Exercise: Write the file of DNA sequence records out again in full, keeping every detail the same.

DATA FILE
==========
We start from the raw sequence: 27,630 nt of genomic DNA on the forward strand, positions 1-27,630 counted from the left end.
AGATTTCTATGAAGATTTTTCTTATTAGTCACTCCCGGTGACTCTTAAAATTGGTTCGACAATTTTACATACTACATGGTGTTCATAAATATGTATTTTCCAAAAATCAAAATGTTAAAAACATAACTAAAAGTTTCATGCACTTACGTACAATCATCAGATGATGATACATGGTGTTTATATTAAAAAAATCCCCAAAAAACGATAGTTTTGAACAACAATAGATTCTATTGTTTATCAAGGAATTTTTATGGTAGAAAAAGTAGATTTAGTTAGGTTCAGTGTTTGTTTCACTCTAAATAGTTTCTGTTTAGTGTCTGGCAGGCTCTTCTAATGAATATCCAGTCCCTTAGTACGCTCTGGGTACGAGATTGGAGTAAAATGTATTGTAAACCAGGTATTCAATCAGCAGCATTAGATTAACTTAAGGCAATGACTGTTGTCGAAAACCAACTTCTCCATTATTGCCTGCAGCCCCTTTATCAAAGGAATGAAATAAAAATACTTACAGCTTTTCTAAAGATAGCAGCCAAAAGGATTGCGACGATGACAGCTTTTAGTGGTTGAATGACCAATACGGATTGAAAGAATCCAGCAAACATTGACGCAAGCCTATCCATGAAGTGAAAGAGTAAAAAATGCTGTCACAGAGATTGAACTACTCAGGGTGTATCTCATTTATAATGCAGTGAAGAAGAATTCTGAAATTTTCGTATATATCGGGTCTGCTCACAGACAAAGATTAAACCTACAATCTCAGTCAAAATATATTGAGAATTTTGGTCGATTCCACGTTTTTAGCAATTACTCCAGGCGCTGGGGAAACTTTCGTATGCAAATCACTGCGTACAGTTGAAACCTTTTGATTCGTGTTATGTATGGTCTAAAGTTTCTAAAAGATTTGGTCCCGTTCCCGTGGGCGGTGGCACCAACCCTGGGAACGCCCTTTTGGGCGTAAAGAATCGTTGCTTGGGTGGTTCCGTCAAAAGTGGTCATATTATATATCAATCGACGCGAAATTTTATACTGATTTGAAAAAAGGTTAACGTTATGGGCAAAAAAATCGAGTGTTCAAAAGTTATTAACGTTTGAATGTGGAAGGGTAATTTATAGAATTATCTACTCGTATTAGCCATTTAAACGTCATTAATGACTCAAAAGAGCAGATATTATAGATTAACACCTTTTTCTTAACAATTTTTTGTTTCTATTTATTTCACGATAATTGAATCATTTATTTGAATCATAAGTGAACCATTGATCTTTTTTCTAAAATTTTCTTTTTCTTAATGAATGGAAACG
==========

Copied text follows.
We start from the raw sequence: 27,630 nt of genomic DNA on the forward strand, positions 1-27,630 counted from the left end.
AGATTTCTATGAAGATTTTTCTTATTAGTCACTCCCGGTGACTCTTAAAATTGGTTCGACAATTTTACATACTACATGGTGTTCATAAATATGTATTTTCCAAAAATCAAAATGTTAAAAACATAACTAAAAGTTTCATGCACTTACGTACAATCATCAGATGATGATACATGGTGTTTATATTAAAAAAATCCCCAAAAAACGATAGTTTTGAACAACAATAGATTCTATTGTTTATCAAGGAATTTTTATGGTAGAAAAAGTAGATTTAGTTAGGTTCAGTGTTTGTTTCACTCTAAATAGTTTCTGTTTAGTGTCTGGCAGGCTCTTCTAATGAATATCCAGTCCCTTAGTACGCTCTGGGTACGAGATTGGAGTAAAATGTATTGTAAACCAGGTATTCAATCAGCAGCATTAGATTAACTTAAGGCAATGACTGTTGTCGAAAACCAACTTCTCCATTATTGCCTGCAGCCCCTTTATCAAAGGAATGAAATAAAAATACTTACAGCTTTTCTAAAGATAGCAGCCAAAAGGATTGCGACGATGACAGCTTTTAGTGGTTGAATGACCAATACGGATTGAAAGAATCCAGCAAACATTGACGCAAGCCTATCCATGAAGTGAAAGAGTAAAAAATGCTGTCACAGAGATTGAACTACTCAGGGTGTATCTCATTTATAATGCAGTGAAGAAGAATTCTGAAATTTTCGTATATATCGGGTCTGCTCACAGACAAAGATTAAACCTACAATCTCAGTCAAAATATATTGAGAATTTTGGTCGATTCCACGTTTTTAGCAATTACTCCAGGCGCTGGGGAAACTTTCGTATGCAAATCACTGCGTACAGTTGAAACCTTTTGATTCGTGTTATGTATGGTCTAAAGTTTCTAAAAGATTTGGTCCCGTTCCCGTGGGCGGTGGCACCAACCCTGGGAACGCCCTTTTGGGCGTAAAGAATCGTTGCTTGGGTGGTTCCGTCAAAAGTGGTCATATTATATATCAATCGACGCGAAATTTTATACTGATTTGAAAAAAGGTTAACGTTATGGGCAAAAAAATCGAGTGTTCAAAAGTTATTAACGTTTGAATGTGGAAGGGTAATTTATAGAATTATCTACTCGTATTAGCCATTTAAACGTCATTAATGACTCAAAAGAGCAGATATTATAGATTAACACCTTTTTCTTAACAATTTTTTGTTTCTATTTATTTCACGATAATTGAATCATTTATTTGAATCATAAGTGAACCATTGATCTTTTTTCTAAAATTTTCTTTTTCTTAATGAATGGAAACG